This is a non-fiction book about a black woman, Henrietta Lacks and HeLa cells that were retrieved from her cervical cancer in 1951. The story weaves in and out through narration of science and the politics of medicine and race and the painful impact on Lacks family of this tragedy and the legacy it left for science.
There are about one hundred trillion cells in our bodies. They make up our tissues, muscle, bone, blood, organs. Each cell consists of the cytoplasm and the nucleus. The nucleus holds all the genetic information that is, each nucleus of each cell contains an identical copy of the person’s entire genome. Cell division or mitosis makes it possible for new cells to grow. But one small mistake in this division process, one enzyme misfiring, one wrong protein activation makes the process to go haywire and often leads to cancer. Henrietta’s cancer cells were taken from her tumor and were freely distributed among scientists, for research and were called HeLa cells.
A HeLa cell is considered an immortal cell line because it is found to be extremely durable and prolific and survives as long as basic cell survival conditions are met. These hardy cells were freely distributed among scientists, for research. Researchers were exposing them to viruses of all kinds – herpes, measles, mumps, pox, encephalitis and even polio to study how they reproduced and to find cures. After the proliferation of research on HeLa cells, the researchers began to develop other cell lines, quite unaware that many of these lines were contaminated by the hardy and prolific HeLa cells. HeLa cells have an active version of telomerase during cell division that prevents the incremental shortening of telomeres that are implicated in the process of aging. Lacking this aging process, the HeLa cells circumvent the Hayflick Limit, which is the limited number of cell divisions that most normal cells can undergo before becoming senescent.
In fact, Skloot narrates how in the year 1966, a geneticist, Gartler announced in a conference that there was a technical problem in their field and then dropped what has since come to be known as the HeLa bomb. He explained that many of the commonly used cell lines show a rare genetic marker which is present almost exclusively among African-Americans and is also extremely rare among them. Gartler further went on to explain how they all seemed to be contaminated by HeLa cells. This was a huge blow to research efforts, calling into question results from hundreds of studies conducted with billions of dollars. Scientists are more cautious today and they work with cell cultures, after checking the ancestry. By some estimates, if one could pile all the HeLa cells ever grown onto a scale, they would weight more than 50 million metric tons – the equivalent of at lest 10 Empire State Buildings.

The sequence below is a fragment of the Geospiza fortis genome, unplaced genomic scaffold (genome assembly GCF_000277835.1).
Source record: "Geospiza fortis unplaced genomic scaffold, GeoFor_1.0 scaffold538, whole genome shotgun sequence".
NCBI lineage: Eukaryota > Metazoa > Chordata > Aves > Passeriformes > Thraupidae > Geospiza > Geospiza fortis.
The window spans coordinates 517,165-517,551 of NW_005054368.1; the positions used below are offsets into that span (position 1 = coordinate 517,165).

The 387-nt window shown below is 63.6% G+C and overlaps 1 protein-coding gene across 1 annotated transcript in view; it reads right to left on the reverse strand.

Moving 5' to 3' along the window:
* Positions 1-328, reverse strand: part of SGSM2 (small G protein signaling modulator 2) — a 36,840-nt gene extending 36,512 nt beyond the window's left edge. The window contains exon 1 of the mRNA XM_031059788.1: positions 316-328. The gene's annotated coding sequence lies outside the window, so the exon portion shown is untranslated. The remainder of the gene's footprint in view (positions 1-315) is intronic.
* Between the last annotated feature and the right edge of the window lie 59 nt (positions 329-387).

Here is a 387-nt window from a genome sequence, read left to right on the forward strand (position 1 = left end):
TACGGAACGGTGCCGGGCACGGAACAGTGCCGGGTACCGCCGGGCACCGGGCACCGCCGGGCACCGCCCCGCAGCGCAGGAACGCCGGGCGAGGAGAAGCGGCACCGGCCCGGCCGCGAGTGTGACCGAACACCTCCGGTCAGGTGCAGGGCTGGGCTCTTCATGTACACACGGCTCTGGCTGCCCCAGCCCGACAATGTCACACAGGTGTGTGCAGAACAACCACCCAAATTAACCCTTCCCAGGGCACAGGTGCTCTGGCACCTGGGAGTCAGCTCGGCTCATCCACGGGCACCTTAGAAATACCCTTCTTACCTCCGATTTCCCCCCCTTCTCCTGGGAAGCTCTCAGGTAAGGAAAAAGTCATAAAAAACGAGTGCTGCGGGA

Side by side, while telling this incredible story of science, Skoolt also shares the story of Henrietta’s illness and the fate of her family and the ethical issues involved. Almost 60 years after Henrietta’s death, her body lies in an unmarked grave though her cells are still among the most widely used and are bought and sold by the billions. Many discoveries and scientific insights have been gained from the research coming out of work on her cells. Henrietta’s family however, have not benefited from any of this research and have in fact, been sometimes hounded and harassed by media. Skloot asks thought-provoking questions like who has the rights over a patient’s tissues, blood, how race played a role in the treatment that Henrietta received and the amount of information that her descendants received, and how she tried to get their trust and make it right.
This is a must read book for anyone working in the field of medicine, genetics, biology etc. and for people working in the area of law pertaining to ethical issues in healthcare, and also for those interested in social science of inter-cultural behaviors.